The Board of Regents establishes the Texas A&M Institute for Equine Sciences

The Texas A&M University System Board of Regents has approved the formation of the Texas A&M Institute for Equine Sciences.

Four students and an instructor gather around a horse and tend to its leg wraps.
4-H Veterinary Science Camp participants receive instruction at Texas A&M University’s Thomas G. Hildebrand DVM ’56 Equine Complex. (Photo by Laura McKenzie, Texas A&M AgriLife)

The new institute will bring together world-class science, academic expertise and facilities to advance its equine mission. One of the main goals is to strengthen equine collaborations between the public and private sectors and academia. The staff will work towards improved equine care and welfare, enhanced research infrastructure and world-class education for students and professionals.

“Today’s approval by the Board of Regents is a remarkable milestone in creating the world’s most comprehensive and collaborative equine program,” said Cliff Lamb, director of Texas A&M AgriLife Research. “Our work will create synergies across the equine sector that will strengthen it in the long term.”

Funding for the establishment of the new institute totals nearly $25 million. Funding comes from AgriLife Research, the Office of the President of Texas A&M University, the Department of Animal Science at the Texas A&M College of Agriculture and Life Sciences, and the Texas A&M School of Veterinary Medicine and Biomedical Sciences. Support for research, teaching, infrastructure and salaries comes from the NW “Dick” Freeman Endowment and the Patsy Link Estate Endowment.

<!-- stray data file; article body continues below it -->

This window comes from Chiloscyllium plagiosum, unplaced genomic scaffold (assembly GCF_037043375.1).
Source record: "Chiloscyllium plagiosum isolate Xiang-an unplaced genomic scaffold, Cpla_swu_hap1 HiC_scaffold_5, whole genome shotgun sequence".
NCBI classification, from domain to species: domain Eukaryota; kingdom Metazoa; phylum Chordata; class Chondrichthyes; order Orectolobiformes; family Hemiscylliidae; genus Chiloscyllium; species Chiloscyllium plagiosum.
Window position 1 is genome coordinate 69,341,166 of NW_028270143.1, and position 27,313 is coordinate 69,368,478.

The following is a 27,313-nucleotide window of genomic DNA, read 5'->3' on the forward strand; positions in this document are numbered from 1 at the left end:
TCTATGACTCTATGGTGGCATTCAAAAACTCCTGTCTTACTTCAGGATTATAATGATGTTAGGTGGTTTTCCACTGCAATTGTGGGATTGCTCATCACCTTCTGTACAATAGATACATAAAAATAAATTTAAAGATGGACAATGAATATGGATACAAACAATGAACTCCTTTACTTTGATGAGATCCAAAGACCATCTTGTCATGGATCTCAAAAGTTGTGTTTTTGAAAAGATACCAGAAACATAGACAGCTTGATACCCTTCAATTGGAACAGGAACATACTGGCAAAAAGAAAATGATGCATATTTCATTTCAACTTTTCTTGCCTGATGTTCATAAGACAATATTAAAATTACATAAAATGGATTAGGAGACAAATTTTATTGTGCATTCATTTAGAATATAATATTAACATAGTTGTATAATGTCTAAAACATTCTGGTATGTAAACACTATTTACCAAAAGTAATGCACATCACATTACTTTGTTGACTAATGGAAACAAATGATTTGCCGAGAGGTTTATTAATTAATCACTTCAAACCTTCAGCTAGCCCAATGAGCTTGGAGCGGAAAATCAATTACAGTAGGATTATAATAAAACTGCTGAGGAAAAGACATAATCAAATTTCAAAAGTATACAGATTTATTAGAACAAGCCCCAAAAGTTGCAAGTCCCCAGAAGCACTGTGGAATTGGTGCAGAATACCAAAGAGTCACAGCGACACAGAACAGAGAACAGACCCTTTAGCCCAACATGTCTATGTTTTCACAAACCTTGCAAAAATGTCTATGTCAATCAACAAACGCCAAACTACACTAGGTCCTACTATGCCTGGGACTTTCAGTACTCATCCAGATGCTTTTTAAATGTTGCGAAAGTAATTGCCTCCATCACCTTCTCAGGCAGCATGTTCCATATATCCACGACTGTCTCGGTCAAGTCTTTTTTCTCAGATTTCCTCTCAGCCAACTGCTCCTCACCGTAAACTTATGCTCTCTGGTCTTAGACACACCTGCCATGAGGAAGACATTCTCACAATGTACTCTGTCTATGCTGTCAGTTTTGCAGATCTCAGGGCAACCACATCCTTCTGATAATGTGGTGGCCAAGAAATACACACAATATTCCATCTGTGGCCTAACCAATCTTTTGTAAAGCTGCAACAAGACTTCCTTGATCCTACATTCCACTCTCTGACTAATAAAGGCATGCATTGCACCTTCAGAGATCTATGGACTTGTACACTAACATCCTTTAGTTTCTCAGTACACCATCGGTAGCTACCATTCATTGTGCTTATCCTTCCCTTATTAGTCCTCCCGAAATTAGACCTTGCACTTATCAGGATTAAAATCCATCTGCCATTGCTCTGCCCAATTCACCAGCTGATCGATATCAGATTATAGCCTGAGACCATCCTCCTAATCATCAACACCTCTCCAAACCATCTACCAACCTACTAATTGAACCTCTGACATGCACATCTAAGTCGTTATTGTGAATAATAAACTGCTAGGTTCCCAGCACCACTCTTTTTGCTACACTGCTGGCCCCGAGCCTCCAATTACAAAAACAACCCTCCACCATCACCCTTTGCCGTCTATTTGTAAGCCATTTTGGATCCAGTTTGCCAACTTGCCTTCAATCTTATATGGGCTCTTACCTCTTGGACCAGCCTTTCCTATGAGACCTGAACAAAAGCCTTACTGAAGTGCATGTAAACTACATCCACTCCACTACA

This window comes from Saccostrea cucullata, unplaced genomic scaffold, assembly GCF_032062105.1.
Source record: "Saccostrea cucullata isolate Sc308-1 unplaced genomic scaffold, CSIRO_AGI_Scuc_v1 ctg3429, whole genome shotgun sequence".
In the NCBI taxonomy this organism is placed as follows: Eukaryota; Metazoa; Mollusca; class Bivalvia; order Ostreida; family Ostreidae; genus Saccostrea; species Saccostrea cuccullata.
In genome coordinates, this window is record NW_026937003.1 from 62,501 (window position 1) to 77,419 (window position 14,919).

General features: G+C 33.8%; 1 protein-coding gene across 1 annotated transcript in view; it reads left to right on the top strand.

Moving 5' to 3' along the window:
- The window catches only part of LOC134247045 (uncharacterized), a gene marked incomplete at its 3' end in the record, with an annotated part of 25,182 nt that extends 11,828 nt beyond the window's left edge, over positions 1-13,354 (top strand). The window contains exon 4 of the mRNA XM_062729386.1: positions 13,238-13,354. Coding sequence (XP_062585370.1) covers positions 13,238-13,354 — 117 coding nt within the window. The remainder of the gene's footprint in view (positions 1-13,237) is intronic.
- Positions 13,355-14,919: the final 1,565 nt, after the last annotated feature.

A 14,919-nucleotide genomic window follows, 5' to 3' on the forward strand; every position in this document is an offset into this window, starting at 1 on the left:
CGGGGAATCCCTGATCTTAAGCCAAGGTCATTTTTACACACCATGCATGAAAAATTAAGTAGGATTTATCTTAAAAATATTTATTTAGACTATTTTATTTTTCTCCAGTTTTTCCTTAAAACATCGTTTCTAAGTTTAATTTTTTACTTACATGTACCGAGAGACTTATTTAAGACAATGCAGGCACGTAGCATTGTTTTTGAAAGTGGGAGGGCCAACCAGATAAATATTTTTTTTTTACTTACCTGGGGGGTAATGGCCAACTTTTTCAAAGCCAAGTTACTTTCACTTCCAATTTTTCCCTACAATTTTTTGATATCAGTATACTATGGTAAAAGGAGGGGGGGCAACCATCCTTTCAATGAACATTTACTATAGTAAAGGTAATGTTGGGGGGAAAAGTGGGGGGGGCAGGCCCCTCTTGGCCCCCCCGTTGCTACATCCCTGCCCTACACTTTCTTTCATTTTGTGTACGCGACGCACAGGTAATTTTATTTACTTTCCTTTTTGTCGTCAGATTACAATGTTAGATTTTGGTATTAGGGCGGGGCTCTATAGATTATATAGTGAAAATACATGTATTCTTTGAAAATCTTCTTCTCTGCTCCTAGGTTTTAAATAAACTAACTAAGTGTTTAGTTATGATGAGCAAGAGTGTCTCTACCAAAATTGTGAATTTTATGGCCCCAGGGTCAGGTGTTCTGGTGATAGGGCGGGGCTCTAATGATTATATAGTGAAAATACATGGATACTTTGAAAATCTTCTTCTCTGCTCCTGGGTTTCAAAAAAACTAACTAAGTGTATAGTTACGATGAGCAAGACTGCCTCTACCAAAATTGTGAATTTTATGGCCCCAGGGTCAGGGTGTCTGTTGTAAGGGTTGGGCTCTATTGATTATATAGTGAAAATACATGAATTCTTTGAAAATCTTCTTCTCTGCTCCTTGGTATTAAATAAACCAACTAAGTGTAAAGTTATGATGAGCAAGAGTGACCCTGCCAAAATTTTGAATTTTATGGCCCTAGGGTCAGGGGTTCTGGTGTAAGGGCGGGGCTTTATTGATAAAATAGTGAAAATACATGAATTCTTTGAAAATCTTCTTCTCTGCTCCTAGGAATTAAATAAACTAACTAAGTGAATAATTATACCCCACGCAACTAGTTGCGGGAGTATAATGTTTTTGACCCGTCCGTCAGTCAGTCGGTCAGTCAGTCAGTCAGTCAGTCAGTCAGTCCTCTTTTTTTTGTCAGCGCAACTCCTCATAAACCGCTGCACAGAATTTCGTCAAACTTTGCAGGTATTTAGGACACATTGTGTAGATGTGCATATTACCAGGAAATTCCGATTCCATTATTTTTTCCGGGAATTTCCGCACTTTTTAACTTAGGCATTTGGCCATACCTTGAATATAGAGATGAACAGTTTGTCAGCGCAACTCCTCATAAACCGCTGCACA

“The establishment of this institute not only renews but expands Texas A&M’s commitment to equine initiatives,” said M. Katherine Banks, President of Texas A&M University. “Our impact in this area is remarkable and we look forward to building on our success.”

Lasting effect

The establishment of the institute represents a new era of alignment for equine initiatives at Texas A&M and builds on programs that began in 2009 with The Equine Initiative at Texas A&M University.

Horses outside a window that reads "Texas A&M Equestrian"
Horses in the Thomas G. Hildebrand DVM ’56 Equine Complex. (Photo by Laura McKenzie, Texas A&M AgriLife)

The initiative campaigned for the establishment of the Bachelor’s Certificate in Equine Science and the $5 million Glenn Blodgett Equine Chair, both housed in the Department of Animal Science. It culminated in 2014 with construction of the $32 million Thomas G. Hildebrand DVM ’56 Equine Complex.

Impacts of the Equine Initiative also included funding for the Equine Nutrition Research and Undergraduate Equine Reproduction Teaching Complex. The initiative helped modernize the Department of Animal Science’s equine curriculum and create the Equine Industry Management master’s degree. It also funded research at Texas A&M AgriLife and the School of Veterinary Medicine, increasing national visibility and securing operating funds.

“Texas A&M AgriLife’s scientific expertise and infrastructure represent the best resources available to scale equine initiatives in agriculture and life sciences,” said Jeffrey W. Savell, Ph.D., vice chancellor and dean of agriculture and life sciences. “This will be the world’s leading resource for equine science.”

The future of equine science at Texas A&M

Building on the impact of the Equine Initiative, the new Equine Institute will expand its mission to grow with the needs of the equine industry.

Current areas of focus include continuous improvement of curriculum, expanding reach and engagement, developing partnerships and improving infrastructure.

A Director for the new Equine Institute, selected through a national search, will report to the Director of AgriLife Research. The Institute will include internal and external advisory boards and will be subject to an annual review.

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